For more than a decade now, media companies have been mourning the loss of their agenda-setting function in a maelstrom of new media voices howling at younger readers.

So the notion of the unsophisticated broadsheet being used to teach civics in the age of mobile devices seems outdated.

Yet as my team and I sat with teachers tasked with character and citizenship education, we realised their dialogues with students invariably began with the news.

Not just any news, but that which they had read in print editions: the story about the boy who attempted suicide because he couldn’t take the perfect selfie, or the tragedy of the girl who committed suicide after being attacked by cyber bullies. 

If all else failed, the teachers said, any Kim Kardashian/Kanye West story would be worth at least a 20-minute chat. 

So we hatched a simple plan: 

  1. Install a two-page spread in the newspaper’s weekly teens section, IN, dedicated to discussions about civics and ethics. We called it “Personal Assets.”

  2. On four commemorative occasions, turn the entire 20-page magazine into a themed special edition pegged to the character education curriculum, and get a buy-in from the education ministry for them to be distributed to all secondary schools nationwide (teens aged 12 to 17).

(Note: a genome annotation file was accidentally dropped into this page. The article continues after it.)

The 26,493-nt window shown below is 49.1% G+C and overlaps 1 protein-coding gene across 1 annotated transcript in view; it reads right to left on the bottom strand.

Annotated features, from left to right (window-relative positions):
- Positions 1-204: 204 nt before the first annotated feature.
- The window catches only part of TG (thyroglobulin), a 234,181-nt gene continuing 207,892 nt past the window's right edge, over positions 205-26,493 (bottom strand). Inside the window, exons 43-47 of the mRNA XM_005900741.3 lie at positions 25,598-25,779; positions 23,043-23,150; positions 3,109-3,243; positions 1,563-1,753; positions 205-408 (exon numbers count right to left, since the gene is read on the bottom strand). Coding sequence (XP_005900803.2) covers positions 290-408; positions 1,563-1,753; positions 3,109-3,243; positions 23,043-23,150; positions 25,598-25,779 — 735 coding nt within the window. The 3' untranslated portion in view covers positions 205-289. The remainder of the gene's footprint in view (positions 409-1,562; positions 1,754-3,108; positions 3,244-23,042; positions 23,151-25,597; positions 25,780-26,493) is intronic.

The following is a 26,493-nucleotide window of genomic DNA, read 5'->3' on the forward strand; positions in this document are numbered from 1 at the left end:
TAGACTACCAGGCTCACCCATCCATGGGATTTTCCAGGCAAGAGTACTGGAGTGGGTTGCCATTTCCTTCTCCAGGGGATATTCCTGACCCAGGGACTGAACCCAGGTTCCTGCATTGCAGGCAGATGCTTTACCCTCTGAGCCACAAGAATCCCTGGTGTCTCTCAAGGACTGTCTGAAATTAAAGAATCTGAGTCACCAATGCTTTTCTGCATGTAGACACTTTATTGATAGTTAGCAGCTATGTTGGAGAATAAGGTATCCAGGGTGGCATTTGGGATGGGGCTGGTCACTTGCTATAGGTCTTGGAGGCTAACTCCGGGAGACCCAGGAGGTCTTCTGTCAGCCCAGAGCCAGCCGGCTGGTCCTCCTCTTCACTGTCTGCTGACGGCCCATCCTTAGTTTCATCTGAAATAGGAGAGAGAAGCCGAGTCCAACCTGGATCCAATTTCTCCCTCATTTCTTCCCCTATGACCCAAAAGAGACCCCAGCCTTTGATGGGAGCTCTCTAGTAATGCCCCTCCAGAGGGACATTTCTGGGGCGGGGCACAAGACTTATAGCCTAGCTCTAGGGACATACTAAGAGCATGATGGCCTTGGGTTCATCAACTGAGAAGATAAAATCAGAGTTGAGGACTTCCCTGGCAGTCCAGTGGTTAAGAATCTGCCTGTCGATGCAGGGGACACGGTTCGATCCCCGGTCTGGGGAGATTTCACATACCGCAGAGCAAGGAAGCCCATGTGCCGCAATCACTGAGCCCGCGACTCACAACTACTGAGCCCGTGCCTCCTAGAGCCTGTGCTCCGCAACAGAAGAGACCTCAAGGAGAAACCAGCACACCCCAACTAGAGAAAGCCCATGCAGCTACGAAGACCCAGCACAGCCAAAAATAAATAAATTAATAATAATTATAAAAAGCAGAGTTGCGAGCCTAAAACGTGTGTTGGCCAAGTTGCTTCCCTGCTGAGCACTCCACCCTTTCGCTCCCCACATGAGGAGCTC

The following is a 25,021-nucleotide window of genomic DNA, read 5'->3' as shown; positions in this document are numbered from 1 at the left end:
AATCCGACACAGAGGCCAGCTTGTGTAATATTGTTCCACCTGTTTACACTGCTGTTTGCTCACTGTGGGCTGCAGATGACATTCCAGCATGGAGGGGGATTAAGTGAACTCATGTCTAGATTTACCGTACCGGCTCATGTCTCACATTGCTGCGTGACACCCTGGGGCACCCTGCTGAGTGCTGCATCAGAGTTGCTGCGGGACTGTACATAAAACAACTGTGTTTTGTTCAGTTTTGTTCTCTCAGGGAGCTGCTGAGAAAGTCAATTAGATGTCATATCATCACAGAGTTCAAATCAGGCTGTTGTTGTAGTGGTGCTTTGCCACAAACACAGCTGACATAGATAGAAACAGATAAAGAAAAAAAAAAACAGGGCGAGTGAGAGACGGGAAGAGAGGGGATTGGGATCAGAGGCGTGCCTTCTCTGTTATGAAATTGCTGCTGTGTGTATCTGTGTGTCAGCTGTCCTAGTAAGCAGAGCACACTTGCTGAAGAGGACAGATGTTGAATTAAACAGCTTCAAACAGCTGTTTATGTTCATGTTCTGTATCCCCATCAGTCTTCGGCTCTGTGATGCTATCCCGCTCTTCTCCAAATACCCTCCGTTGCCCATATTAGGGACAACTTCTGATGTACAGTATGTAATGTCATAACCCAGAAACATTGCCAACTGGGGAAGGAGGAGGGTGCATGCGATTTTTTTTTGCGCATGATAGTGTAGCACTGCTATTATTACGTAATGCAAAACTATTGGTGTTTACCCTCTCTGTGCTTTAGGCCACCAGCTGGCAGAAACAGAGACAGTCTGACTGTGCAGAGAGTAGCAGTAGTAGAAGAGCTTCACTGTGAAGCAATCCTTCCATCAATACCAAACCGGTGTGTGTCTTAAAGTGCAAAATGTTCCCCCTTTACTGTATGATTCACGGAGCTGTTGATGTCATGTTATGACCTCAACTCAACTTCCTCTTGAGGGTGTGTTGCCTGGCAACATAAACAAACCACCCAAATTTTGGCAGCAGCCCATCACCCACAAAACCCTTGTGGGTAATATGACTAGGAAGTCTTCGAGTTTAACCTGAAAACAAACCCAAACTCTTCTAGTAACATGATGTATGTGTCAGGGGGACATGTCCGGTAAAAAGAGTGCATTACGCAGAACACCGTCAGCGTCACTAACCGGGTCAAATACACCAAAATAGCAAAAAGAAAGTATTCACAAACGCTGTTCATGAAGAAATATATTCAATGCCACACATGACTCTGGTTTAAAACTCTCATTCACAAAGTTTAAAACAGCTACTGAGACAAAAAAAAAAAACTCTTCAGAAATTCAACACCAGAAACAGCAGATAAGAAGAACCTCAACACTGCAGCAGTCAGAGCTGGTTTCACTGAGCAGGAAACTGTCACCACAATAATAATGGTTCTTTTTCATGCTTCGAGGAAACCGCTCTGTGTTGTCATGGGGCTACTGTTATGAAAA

3. Offer teachers a bag of tricks called “48 Values From The News: The Straits Times Guide To Building Character.” This was 96 pages of ready-to-go classroom activities, with a tip of the hat to Singapore’s 48th year of independence.

We managed to win over the Ministry of Education, getting its support for a pilot campaign from December 2012 to September 2013, beginning with the launch of the book, then the distribution of the special editions to schools.

But what surprised us was that it wasn’t just the specialised content that got them, but print media’s most ordinary traits. 

Despite being old-fashioned, the broadsheet is an economical and portable resource, whose manhandling by students – or its loss – no one would mind. E-learning or online educational resources, by comparison, tended to rely on static content that dated quickly, or depend on comparatively more expensive mobile devices that would call attention to the line between the haves and have-nots.

Whatever else happened, the newspaper’s every-man leanings offered common ground for discussions on touchier subjects. 

Following the success of the campaign, parents added a new dimension to the project. They wanted to purchase the 48 Values handbook for use at home, in an attempt to connect with their children. This opened up a secondary market for the product. In the second print run of the book, we included a section on how to adapt the book’s content for home use. 

In the year since the project launched, we have had feedback about the project’s ease of use, its authenticity, and timeliness. The Ministry, in fact, extended its contract for a second year, while the programme itself notched three international awards.

In a year, we distributed more than 800,000 copies of The Straits Times with its youth magazine IN, and sold out two print runs of the 48 Values handbook. For the newspaper, the project’s value goes beyond financial gain: We now have an association with a generation we might have too quickly labeled “lost.”